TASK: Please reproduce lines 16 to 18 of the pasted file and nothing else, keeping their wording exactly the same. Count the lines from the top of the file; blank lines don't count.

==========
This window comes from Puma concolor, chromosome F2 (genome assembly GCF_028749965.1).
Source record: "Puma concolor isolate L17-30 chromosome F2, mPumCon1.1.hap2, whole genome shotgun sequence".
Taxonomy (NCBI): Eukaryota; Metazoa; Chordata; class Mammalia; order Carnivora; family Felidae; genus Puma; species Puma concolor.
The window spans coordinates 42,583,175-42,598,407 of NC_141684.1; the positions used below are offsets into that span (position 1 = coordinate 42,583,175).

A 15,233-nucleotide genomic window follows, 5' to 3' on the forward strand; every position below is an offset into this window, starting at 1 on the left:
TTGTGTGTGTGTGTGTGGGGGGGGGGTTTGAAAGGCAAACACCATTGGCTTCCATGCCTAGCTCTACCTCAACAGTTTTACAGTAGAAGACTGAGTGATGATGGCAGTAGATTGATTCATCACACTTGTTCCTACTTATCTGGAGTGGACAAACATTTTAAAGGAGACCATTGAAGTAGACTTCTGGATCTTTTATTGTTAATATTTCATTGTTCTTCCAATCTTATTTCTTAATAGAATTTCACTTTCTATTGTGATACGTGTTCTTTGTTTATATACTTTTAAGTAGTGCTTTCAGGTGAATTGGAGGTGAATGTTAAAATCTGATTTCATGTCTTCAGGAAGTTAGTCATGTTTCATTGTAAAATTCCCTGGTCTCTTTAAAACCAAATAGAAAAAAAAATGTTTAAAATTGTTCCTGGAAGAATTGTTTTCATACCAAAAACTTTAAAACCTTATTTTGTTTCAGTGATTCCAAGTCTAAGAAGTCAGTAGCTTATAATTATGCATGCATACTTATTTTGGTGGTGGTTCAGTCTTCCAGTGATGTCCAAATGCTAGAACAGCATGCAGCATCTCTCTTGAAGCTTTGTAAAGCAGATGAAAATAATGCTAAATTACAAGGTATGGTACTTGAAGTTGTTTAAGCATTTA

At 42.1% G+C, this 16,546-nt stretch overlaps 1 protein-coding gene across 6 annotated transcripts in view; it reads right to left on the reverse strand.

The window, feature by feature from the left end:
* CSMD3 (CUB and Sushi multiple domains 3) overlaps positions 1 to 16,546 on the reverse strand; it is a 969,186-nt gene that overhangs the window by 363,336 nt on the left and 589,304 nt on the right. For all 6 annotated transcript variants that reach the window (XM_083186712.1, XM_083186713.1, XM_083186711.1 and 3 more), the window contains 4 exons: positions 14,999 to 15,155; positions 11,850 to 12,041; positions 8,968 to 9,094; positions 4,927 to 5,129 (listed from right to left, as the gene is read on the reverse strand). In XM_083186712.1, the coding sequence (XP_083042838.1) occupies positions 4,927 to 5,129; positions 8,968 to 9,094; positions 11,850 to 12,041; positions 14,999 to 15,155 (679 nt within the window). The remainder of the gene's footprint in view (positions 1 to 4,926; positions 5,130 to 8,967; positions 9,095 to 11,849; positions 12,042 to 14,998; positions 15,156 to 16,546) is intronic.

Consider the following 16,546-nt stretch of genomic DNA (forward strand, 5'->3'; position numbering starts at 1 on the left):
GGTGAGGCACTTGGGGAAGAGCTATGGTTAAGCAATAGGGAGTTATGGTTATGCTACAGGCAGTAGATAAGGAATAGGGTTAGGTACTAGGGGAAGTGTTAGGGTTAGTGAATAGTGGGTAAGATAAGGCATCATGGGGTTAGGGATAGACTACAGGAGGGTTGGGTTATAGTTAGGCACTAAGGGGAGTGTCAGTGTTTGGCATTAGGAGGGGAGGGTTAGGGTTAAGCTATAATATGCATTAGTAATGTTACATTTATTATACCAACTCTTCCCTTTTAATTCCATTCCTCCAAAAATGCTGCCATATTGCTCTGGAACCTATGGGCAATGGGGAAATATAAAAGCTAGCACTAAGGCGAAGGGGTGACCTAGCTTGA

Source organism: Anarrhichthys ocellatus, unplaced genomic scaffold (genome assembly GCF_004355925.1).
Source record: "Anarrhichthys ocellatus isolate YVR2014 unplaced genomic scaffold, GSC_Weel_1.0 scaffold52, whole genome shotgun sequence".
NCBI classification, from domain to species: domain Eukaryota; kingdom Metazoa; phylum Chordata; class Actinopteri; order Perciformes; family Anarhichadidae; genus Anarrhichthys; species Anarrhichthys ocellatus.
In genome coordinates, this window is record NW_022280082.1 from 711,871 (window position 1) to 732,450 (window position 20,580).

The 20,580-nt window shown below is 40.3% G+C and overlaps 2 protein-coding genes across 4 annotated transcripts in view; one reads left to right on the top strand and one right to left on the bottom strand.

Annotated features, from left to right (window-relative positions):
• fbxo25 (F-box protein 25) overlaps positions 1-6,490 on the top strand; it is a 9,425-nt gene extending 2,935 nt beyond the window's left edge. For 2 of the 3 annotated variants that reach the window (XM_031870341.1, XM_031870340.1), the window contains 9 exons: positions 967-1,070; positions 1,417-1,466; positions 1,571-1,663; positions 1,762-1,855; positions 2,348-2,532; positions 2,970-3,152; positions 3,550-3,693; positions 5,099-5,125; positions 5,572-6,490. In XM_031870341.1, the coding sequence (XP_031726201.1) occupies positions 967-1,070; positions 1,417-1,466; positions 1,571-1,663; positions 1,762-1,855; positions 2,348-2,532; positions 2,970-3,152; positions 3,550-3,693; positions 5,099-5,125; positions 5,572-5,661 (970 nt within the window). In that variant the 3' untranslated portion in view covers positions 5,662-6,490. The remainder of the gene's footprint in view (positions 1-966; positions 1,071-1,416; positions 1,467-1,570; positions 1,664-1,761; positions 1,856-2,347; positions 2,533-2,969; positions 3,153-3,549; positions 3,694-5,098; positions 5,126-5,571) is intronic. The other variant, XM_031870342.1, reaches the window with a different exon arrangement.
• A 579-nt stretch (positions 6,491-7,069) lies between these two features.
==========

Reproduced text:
The 20,580-nt window shown below is 40.3% G+C and overlaps 2 protein-coding genes across 4 annotated transcripts in view; one reads left to right on the top strand and one right to left on the bottom strand.

Annotated features, from left to right (window-relative positions):
• fbxo25 (F-box protein 25) overlaps positions 1-6,490 on the top strand; it is a 9,425-nt gene extending 2,935 nt beyond the window's left edge. For 2 of the 3 annotated variants that reach the window (XM_031870341.1, XM_031870340.1), the window contains 9 exons: positions 967-1,070; positions 1,417-1,466; positions 1,571-1,663; positions 1,762-1,855; positions 2,348-2,532; positions 2,970-3,152; positions 3,550-3,693; positions 5,099-5,125; positions 5,572-6,490. In XM_031870341.1, the coding sequence (XP_031726201.1) occupies positions 967-1,070; positions 1,417-1,466; positions 1,571-1,663; positions 1,762-1,855; positions 2,348-2,532; positions 2,970-3,152; positions 3,550-3,693; positions 5,099-5,125; positions 5,572-5,661 (970 nt within the window). In that variant the 3' untranslated portion in view covers positions 5,662-6,490. The remainder of the gene's footprint in view (positions 1-966; positions 1,071-1,416; positions 1,467-1,570; positions 1,664-1,761; positions 1,856-2,347; positions 2,533-2,969; positions 3,153-3,549; positions 3,694-5,098; positions 5,126-5,571) is intronic. The other variant, XM_031870342.1, reaches the window with a different exon arrangement.